She pants so hard that he imagines that she would bound away after a tennis ball. He felt so happy, so happy to be out of the office, free to have a good time, and he was having a good time. Finally, he gave in, grabbed her greasy hair and pulled it hard as he came. When he was finished he turned away, rolls the rubber from his dick, tossed it into the brush, pisses and looks again at the city and far away in the south he saw smoke rising from a number of areas.

“Fuck,” he says, “the natives are restless.”

“What?” Clara asks as she desperately tried to wipe herself. He took pity on her and handed her a pack of wipes that he kept for just this kind of moment.


This was the dangerous part, the worry that a cop with a good nose would pull them over and smell the sex. He drove her within a few blocks of the burger stand, pulls over in traffic so as to make it hard for one of her friends to get a clear view of him. He pulled sixty dollars from his wallet.


Her eyes widen as she takes the money.

“Thanks,” she said, and ran from the car as though he might grab her and drag her back inside.

“See you again, next week?”

She didn’t look back and disappears into traffic. He’d see her again. She’d be at the hamburger stand every chance she got waiting for him to show up to rock her world.


Back at the work site, Diggings still wasn’t there so Manny sat in the car and caught up on paperwork. He loves his job, and the idea that he was paid to prevent jerk-off builders from putting up crap and finding gullible suckers to plunk down hard cash for them. Honorable work that he was proud of; respect, the same respect he felt for becoming an Army Ranger, he found from working as a senior building inspector.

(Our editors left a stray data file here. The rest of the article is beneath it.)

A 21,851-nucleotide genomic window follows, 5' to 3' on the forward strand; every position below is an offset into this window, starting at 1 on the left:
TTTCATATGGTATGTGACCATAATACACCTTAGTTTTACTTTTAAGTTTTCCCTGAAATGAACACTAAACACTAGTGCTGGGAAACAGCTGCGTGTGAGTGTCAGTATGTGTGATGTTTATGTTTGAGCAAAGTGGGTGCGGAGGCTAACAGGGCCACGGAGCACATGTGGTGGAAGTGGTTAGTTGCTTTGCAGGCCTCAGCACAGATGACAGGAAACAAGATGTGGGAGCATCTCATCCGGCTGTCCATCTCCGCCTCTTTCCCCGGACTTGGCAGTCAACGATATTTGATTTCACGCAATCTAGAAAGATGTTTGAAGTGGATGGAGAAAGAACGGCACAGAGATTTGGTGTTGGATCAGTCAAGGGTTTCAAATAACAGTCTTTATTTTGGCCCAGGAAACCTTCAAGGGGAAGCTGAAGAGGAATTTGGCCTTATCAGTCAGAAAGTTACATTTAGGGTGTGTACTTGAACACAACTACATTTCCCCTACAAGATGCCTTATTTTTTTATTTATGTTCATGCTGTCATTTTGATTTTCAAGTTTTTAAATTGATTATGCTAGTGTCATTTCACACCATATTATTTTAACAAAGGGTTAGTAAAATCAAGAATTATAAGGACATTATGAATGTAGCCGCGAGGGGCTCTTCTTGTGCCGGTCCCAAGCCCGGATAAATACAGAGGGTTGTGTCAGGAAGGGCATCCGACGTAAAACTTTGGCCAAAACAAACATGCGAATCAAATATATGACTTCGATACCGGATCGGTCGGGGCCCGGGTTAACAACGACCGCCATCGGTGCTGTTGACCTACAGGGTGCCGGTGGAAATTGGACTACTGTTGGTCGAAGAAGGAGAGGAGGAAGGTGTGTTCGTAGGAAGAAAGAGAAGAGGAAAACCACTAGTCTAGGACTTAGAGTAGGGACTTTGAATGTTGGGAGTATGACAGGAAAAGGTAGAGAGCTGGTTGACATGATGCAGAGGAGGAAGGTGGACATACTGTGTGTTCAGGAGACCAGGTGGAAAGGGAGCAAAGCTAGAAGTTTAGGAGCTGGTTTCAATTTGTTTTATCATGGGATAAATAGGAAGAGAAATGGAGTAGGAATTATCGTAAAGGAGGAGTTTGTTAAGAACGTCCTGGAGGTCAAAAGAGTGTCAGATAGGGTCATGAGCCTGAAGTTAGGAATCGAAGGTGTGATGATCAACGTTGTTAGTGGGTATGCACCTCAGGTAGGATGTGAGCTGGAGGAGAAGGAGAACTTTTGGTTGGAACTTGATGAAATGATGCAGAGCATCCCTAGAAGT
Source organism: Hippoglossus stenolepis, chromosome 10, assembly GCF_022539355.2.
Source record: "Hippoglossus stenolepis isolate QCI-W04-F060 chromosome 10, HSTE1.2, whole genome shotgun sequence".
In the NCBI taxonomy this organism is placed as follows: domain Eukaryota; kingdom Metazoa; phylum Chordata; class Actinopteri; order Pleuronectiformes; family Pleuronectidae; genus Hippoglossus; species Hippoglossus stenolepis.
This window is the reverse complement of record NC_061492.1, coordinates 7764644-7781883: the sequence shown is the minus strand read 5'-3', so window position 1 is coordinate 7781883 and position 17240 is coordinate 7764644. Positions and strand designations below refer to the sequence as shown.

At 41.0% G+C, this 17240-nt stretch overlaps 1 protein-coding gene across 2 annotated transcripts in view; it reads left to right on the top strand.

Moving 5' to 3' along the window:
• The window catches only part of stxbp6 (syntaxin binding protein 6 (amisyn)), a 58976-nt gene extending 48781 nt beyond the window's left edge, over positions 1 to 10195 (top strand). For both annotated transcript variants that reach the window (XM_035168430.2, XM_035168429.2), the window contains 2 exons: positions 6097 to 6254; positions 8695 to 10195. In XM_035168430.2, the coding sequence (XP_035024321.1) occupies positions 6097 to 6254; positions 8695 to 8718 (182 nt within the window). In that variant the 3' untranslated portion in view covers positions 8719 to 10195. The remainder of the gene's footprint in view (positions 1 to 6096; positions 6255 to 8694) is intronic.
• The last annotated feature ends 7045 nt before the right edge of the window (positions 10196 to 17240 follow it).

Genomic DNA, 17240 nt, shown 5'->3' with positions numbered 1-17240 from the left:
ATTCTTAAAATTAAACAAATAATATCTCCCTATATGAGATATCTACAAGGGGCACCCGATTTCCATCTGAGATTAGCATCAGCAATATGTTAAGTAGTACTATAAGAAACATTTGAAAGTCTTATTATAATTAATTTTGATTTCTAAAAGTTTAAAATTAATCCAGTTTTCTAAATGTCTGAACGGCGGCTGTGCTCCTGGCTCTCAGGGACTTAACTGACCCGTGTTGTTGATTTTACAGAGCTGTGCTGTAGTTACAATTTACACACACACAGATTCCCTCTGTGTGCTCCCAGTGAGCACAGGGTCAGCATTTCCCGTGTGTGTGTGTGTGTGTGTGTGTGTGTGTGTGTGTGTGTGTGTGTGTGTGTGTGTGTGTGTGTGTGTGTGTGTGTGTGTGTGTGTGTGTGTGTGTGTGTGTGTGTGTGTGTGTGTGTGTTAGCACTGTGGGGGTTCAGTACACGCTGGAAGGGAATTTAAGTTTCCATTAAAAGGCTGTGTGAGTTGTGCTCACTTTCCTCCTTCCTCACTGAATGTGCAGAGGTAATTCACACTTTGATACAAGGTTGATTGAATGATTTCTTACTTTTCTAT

Now and then guilt would appear like a burning cross in his mind. Why had he allowed himself to fall into this life, to be so fucking compromised he couldn’t enrich himself to any great degree, developers and politicians had that rigged. He made enough to have what he wanted in life, nice house in Monrovia, a beautiful retirement home in Mexico, a wife who cooked wonderfully; sons who weren’t fuck ups. Life was not bad.


The more paper he processed the more he thought about girls, specially the new fat one. Her scent was still on him and it made him want to drive over and see if she wanted another go at it.

He almost finished his paperwork when he saw a Range Rover kick up dust as it drove onto the site. Diggings had a cell pressed to his ear as he almost slipped out of the driver’s seat. Chester appeared with blueprints in hand, but Diggings saw him and kept talking on the cell like Manny’s time wasn’t a consideration. Then he burst from the Range Rover and straight arms Chester away and bee-lines to Manny.

“Let’s have it,” the fat faced man demanded.

Manny handed the variance to him with a fake smile. Diggings sighed with disgust.

“Too fucking much! Your boss knows how to make a penny doesn’t he?”

Manny shrugged.

“You know.”

“You’d be surprised how little I know.”

“Whatever. You let him know that he plays hard ball and I play hard ball, but we both need to play ball.”